He graduated Le Cordon Bleu in Dover, N.H., and apprenticed throughout Europe; he cites the influence of Chef Michel Guerard, a founder of the nouvelle cuisine movement, as a great influence.
Building on his classical French training, Marino cooked in kitchens throughout Europe, South America, Africa and the Middle East, at restaurants, hotels, resorts and on cruise ships. Along the way, he honed his philosophy and practice of fusing classical preparations with back-to-the-earth simplicity.
“My focus is local, my focus is sustainability,” he explained. “I want to get to the source, to work with the farmers and growers. That’s been one of my priorities when I came here, right away establishing relationships with those who grow the food.”
“I have a phrase to discuss what Marcelo is doing,” said Jean Tally, Wine Country Inn owner. “I say it’s sort of like Alice Waters meets Paul Bocuse. He has the classical French training and he uses a lot of the methodology and he combines that with his focus on local, sustainable products.”
Before coming to Palisade last month, Marino was founder and executive chef at Green House Miami in North Miami Beach, Fla. He also started the first Spanish-language program at Le Cordon Bleu in Miami, where he taught for six years. He still serves as a Le Cordon Bleu ambassador.
In explaining his decision to leave the frantic pace of Miami for Palisade, he said it was a matter of returning to basics — to knowing the vintner who created the Reisling in his seafood matignon and the orchardist who grew the tomatoes in his caprese salad, to growing his own rosemary, to having time to take deep breaths and look around and cultivate relationships.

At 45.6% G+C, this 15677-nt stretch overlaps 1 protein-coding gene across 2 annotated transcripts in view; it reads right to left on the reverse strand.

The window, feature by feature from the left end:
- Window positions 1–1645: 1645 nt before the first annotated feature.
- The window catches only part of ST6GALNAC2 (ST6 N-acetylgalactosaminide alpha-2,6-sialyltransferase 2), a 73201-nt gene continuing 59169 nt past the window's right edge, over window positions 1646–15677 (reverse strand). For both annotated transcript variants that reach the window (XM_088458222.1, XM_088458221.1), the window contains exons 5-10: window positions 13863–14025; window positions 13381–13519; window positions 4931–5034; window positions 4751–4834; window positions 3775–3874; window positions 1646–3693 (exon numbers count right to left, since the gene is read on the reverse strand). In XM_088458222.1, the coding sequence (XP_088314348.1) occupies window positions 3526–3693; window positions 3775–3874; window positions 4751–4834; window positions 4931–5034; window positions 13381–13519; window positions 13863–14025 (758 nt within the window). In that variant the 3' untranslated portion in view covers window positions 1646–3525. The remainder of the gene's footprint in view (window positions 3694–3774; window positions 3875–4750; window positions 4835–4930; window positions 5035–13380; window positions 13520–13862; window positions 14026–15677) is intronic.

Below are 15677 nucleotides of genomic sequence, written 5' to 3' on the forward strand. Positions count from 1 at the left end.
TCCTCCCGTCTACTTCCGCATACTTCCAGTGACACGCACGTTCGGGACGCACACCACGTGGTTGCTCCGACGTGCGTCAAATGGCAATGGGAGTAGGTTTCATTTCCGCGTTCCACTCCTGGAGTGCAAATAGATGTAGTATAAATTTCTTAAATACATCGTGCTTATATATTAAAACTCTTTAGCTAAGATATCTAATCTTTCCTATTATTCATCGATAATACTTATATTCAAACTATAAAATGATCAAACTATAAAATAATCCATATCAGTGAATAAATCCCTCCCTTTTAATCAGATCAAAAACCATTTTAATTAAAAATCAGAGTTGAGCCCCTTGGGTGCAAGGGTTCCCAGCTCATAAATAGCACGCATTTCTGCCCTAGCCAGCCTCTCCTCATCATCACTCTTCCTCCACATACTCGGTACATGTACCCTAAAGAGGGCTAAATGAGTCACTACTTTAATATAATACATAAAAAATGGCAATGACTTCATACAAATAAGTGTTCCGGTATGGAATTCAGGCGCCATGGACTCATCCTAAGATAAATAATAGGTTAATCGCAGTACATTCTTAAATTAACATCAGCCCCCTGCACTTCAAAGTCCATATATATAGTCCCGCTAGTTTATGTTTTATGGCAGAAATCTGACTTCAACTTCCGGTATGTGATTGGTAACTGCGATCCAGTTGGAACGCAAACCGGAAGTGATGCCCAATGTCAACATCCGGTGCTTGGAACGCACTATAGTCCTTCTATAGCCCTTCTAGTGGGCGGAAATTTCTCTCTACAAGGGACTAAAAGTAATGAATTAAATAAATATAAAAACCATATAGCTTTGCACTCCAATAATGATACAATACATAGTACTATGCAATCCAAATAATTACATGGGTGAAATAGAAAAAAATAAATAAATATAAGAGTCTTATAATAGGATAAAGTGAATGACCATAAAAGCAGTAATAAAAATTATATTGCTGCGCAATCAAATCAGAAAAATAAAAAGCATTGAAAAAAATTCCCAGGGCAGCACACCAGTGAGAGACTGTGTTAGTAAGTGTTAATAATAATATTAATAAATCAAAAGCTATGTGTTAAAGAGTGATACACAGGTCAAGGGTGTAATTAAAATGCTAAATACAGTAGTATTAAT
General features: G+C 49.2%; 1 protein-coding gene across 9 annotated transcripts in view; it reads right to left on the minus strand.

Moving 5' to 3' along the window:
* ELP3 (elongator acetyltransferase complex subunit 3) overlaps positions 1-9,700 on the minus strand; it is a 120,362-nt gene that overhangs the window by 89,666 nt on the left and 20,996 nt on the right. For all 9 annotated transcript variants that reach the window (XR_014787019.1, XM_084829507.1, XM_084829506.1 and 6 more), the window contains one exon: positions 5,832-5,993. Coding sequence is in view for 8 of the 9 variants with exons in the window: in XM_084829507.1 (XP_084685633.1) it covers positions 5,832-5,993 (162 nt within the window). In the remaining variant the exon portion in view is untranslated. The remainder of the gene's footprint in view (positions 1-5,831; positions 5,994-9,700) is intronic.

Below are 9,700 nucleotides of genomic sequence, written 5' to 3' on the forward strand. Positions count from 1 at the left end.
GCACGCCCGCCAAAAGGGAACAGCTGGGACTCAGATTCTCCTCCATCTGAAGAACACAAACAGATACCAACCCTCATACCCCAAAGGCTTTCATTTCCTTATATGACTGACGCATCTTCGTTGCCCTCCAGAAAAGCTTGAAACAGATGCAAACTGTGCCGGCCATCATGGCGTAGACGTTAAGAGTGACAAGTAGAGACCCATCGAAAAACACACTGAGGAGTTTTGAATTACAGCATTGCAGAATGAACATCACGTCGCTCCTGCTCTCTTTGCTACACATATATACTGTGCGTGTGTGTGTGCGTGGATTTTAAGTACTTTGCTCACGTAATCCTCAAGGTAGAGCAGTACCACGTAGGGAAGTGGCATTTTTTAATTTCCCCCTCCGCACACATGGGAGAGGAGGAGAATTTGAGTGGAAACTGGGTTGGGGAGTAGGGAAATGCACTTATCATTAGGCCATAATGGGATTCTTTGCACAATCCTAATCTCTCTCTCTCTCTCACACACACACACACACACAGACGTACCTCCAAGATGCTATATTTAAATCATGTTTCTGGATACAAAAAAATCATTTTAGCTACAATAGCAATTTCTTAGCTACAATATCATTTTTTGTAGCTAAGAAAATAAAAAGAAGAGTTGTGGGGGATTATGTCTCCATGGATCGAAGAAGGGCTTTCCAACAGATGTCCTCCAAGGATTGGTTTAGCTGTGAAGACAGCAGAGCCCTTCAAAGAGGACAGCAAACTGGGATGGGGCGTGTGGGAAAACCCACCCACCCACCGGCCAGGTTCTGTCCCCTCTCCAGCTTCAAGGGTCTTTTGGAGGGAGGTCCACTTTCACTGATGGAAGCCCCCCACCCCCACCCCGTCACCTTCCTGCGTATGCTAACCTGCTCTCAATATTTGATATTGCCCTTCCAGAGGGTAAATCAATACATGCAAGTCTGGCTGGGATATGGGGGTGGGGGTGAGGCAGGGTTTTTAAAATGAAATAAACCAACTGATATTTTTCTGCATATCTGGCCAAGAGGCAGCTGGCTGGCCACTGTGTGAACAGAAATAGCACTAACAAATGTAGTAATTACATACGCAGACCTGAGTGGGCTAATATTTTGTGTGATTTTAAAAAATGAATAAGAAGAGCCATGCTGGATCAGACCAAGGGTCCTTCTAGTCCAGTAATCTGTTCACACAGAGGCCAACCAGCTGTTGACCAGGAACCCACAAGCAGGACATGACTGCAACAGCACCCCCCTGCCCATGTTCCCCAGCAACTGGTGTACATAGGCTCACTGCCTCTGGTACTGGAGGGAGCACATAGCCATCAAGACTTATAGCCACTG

Already, in the groomed landscape around the swimming pool at Wine Country Inn, he has basil and tomatoes growing, and rosemary in tubs out front.
“Smell that,” he said on a recent afternoon, pinching a sprig of rosemary between his fingers. “Perfect. Beautiful.”
Not 10 minutes later, he dropped rosemary sprigs picked that morning into olive oil heating on a burner. Every few minutes, he bent over the sauce pot and waved the rising scent to his nose. It should smell good, he said, it should taste good and look good and feel good in the mouth. It should tell a story about where it grew.
“Marcelo is exceptionally well-versed in all aspects of cuisine,” said Joe Scanlon, general manager of Wine Country Inn. “We did a national search for our executive chef and the thing that impressed us about Marcelo was his enthusiasm and his passion for teaching. He has so many ideas about what he wants to create here.”
During winter, Scanlon said, Marino will teach Le Cordon Bleu-level cooking classes. And each week he teaches classes for the kitchen and catering staffs at Wine Country Inn, which includes Caroline’s and Tapestry Lounge.
“He teaches as he cooks,” said Jesse Wilson, chef de cuisine at Wine Country Inn. “I learn just by watching him.”
And watching him in action is to see perpetual motion — he talks fast and rarely stops moving and punctuates with “Beautiful!” and “Perfect!” and a conspiratorial wink. There’s so much to say and so much to teach and so many lovely foods to present on a plate.
He regularly makes rounds among restaurant customers, taking the time to explain a coulis or what he can do for them in regard to vegetables.
“I can make you squashes, zucchinis, eggplants…,” he told a couple dining at Caroline’s recently.
“I was thinking of the sal- mon,” the woman said. “There’s no breading?”
“No breading anywhere,” he assured her. “I tell you, it’s a beautiful dish.”
It’s a beautiful dish and life, as he often says, is good.